Tuesday, 11 October 2011

Yellow Journalism

William Randolph Hearst and Joseph Pulitzer were the two main men in New York when it came to journalism in the late 1800's and early 1900's. The yellow press or yellow journalism is falsehood, lies or an alteration of the truth done in order to sell more papers and keep the readers that little bit more entertained. Pulitzer and Hearst were extremely reliant on this 'technique' and used it well to their benefits.

Pulitzer and Hearst had rival papers, which competed, in the journalism market; Pulitzer’s paper was called The World, and Hearst’s, The Journal. The papers did make a lot of people angry, but at the same time they were a huge source of entertainment for the mass.

The most important factor I believe that contributed to yellow journalism is firstly the industrial revolution, which meant the invention of the printing press, and then the ever-increasing drive for circulation because of the entertaining stories.

The term ‘yellow’, from what I understand derives from a comic strip of the ‘yellow kid’ that was published in The World, and was published using a new ink form that was non-smearing ink. The comic strip was seen as extremely important at the time and it is for this reason the term ‘yellow’ was formed.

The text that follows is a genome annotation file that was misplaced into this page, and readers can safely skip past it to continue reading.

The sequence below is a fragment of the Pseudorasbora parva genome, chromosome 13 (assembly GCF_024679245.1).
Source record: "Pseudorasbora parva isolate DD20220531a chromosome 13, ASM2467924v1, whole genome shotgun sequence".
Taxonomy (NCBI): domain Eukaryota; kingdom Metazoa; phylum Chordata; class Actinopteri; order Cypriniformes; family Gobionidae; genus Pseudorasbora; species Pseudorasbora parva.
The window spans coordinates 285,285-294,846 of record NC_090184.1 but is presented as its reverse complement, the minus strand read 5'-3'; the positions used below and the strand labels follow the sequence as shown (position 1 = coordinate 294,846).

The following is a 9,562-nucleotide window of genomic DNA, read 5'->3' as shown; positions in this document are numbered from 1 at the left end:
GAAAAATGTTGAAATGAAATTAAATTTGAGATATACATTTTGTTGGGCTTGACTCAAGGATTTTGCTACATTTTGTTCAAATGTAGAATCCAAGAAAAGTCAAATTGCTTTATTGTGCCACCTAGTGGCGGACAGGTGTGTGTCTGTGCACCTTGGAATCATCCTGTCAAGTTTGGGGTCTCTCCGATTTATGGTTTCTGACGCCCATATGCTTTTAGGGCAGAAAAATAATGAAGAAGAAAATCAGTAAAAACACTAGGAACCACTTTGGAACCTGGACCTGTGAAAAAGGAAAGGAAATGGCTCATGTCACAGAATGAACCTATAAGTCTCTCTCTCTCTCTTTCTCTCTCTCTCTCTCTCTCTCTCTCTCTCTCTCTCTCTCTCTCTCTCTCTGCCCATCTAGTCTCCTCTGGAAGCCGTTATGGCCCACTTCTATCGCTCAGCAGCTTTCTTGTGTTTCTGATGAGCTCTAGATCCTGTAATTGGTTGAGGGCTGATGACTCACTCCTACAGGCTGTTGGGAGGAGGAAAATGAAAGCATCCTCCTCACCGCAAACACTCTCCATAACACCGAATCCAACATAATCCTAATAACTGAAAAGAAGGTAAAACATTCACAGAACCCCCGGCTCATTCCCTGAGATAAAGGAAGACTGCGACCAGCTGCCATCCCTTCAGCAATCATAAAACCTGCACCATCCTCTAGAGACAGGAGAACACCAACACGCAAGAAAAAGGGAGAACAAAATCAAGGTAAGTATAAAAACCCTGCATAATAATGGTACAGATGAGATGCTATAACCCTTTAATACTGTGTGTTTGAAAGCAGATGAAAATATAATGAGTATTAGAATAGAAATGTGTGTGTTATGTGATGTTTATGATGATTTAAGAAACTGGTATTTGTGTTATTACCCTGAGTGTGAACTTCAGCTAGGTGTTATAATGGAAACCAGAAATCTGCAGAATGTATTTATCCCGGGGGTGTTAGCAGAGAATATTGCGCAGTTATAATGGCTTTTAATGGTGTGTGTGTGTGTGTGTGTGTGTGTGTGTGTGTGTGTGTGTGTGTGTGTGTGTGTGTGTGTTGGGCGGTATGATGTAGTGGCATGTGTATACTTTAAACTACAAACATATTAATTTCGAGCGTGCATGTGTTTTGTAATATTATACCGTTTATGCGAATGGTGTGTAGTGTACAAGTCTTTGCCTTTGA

The Spanish-American War

Hearst and Pulitzer were extremely influential in antagonising people before and during the Spanish-American war during the late 1800’s. Some people would even say they were solely to blame. This was because of their stories and photos that they published in their papers.

The war was declared shortly after the sinking of Battleship Maine. The ship was a US war ship, which was docked in Cuba. It came under attack, and was sunk with 44 sailors being killed and many more injured. Once Hearst and Pulitzer got wind of the event, they pretty much had a field day blaming the ‘cowardly Spanish’.

At the time the Cubans were under rule from the Spanish, and Hearst sent reporters to Cuba to report on the state of living there. The reporters found little in the way of proof of any wrongdoing or news worthy stories, but this didn’t matter to Hearst. All he wanted was photos and in his words he would ‘furnish the war’. So in other words, he used his position of power as a top journalist to make it look as if the Spanish were these horrible people, who deserved to be attacked, and that they needed to be stopped, when in actual fact the reporters found no proof of this. Headlines came out such as ‘Spanish Cannibalism’ and ‘Inhumane Torture’.

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